"I think the relationship between heroin and cities, or cityspace, is very interesting," he says. "It has more to do with spatiality, how the inner world of the user connects with the outside word of reality. And what we're really talking about is the psychogeography of heroin. William Burroughs knew this when he wrote The Naked Lunch, the great heroin novel set in the Interzone of Tangier, and Lou Reed knew this. The first Velvet Underground album is essentially a day in the life of a heroin addict in New York City, and a map of where he goes and what he sees and what he feels. And the music sounds like heroin, with its drones and impatient feedback and stuttering words. It's the perfect soundtrack to the junkie life. There is a heroin psychogeography – where to find it, where to buy it, where you can smell it." He goes on: "The point is that heroin users occupy a certain negative space in the world, in society. Burroughs writes in The Naked Lunch how, strung out in Tangier, he could sit and look at his shoe for eight hours. Heroin users don't need to do anything or go anywhere: they just are."On a related note, I am a huge fan of Let's Get Lost, which I saw because of my friend Phil Nugent's description of Baker in the film as a "junkie vampire".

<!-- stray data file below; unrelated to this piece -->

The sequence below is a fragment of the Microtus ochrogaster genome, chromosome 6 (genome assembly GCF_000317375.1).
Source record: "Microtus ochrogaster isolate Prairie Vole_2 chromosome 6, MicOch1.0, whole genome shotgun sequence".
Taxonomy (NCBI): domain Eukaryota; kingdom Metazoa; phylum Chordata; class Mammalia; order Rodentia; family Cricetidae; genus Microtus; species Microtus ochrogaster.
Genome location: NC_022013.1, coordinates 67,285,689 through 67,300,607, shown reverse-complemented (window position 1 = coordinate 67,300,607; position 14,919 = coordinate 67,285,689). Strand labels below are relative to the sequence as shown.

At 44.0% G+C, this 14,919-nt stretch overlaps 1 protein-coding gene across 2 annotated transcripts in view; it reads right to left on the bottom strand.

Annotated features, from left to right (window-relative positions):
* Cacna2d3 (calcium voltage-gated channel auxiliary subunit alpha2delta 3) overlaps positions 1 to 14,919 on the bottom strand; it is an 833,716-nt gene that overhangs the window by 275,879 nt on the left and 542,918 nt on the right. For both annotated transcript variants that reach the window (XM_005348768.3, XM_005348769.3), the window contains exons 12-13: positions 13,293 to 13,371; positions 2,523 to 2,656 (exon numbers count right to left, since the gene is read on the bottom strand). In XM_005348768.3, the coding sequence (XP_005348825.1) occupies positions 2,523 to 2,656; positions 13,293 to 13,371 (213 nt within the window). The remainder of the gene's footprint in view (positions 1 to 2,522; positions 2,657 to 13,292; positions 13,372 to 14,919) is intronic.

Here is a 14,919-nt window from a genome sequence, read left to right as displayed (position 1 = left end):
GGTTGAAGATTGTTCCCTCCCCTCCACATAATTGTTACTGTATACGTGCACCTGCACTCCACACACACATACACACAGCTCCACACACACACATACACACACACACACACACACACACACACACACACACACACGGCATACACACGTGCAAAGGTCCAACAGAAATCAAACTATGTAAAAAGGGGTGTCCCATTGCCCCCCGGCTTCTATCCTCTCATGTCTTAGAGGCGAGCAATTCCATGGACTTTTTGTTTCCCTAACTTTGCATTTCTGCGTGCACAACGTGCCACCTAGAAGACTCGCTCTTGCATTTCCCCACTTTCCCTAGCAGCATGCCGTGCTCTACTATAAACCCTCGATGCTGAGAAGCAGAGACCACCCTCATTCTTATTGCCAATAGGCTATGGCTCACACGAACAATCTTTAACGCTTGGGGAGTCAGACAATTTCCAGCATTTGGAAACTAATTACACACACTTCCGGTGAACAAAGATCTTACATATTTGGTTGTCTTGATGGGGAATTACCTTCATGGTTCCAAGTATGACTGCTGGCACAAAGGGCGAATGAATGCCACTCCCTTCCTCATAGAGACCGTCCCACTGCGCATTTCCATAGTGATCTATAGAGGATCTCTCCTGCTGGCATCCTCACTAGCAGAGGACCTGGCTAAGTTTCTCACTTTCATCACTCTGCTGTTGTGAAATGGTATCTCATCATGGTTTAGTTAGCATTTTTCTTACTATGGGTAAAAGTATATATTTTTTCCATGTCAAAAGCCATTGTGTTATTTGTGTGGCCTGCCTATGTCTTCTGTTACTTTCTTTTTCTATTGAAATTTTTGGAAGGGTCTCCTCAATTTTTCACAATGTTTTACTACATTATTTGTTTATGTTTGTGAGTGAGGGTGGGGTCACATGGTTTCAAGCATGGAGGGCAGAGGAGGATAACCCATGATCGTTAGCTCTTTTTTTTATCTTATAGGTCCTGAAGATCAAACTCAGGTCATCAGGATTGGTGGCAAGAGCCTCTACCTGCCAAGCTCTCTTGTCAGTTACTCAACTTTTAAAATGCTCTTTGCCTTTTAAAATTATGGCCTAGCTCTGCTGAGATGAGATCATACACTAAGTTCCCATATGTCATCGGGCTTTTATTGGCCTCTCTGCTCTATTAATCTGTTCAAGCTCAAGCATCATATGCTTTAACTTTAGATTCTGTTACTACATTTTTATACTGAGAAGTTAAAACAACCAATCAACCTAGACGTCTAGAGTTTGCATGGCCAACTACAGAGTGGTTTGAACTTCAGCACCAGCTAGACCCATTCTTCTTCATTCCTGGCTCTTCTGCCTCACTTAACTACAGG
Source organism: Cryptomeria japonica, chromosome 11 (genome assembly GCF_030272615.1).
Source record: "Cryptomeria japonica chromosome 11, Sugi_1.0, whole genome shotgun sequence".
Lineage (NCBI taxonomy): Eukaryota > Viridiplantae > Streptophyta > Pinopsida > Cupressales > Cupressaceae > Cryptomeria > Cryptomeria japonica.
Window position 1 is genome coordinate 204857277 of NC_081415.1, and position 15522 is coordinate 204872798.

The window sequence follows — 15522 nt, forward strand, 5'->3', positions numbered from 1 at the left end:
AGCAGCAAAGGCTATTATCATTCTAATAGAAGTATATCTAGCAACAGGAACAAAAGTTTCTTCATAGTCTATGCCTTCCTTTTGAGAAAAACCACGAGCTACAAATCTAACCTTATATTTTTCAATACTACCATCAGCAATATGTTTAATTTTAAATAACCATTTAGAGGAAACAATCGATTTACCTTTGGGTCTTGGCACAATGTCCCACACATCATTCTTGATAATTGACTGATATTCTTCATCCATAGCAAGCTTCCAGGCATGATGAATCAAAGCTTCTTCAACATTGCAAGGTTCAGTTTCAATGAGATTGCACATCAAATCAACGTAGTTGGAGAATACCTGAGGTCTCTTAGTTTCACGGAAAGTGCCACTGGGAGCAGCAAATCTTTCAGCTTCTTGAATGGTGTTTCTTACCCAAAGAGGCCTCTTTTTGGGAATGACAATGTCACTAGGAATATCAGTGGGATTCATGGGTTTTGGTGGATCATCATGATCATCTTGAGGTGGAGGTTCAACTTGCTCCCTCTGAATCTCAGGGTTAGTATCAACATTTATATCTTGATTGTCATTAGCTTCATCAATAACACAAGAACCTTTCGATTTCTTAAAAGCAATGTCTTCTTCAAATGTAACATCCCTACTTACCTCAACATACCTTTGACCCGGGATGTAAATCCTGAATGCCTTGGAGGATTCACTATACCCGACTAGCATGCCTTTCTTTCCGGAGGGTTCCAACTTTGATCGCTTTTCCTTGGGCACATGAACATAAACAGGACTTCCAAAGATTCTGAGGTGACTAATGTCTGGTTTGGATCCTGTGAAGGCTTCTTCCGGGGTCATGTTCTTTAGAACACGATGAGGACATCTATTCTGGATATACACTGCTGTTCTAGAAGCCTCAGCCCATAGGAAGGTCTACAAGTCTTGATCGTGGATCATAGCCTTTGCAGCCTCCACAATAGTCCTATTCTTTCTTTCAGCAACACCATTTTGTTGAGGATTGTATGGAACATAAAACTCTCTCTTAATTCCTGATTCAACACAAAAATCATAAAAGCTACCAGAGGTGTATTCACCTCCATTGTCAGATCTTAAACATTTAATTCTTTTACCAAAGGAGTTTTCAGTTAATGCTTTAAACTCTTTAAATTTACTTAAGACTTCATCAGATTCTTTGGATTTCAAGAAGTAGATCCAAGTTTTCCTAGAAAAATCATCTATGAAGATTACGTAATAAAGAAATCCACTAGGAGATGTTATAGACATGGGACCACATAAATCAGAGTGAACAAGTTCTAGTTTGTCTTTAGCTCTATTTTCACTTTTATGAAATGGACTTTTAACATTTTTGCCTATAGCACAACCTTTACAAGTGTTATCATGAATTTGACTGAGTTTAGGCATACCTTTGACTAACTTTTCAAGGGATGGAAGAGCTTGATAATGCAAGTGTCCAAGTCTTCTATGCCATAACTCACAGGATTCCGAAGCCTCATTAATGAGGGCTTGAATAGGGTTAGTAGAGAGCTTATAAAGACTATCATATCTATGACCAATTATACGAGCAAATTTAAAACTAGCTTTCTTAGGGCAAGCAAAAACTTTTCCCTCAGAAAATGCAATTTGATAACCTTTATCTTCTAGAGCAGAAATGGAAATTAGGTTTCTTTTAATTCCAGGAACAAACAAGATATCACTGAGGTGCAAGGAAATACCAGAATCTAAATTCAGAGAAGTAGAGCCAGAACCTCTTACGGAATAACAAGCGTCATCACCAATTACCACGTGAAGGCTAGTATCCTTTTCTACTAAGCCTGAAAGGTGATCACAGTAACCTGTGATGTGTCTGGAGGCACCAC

Sunday, December 22, 2013
The white lady
At the Observer Review, some of Andrew Hussey's thoughts on art and heroin, the subject of his new documentary. This is Will Self: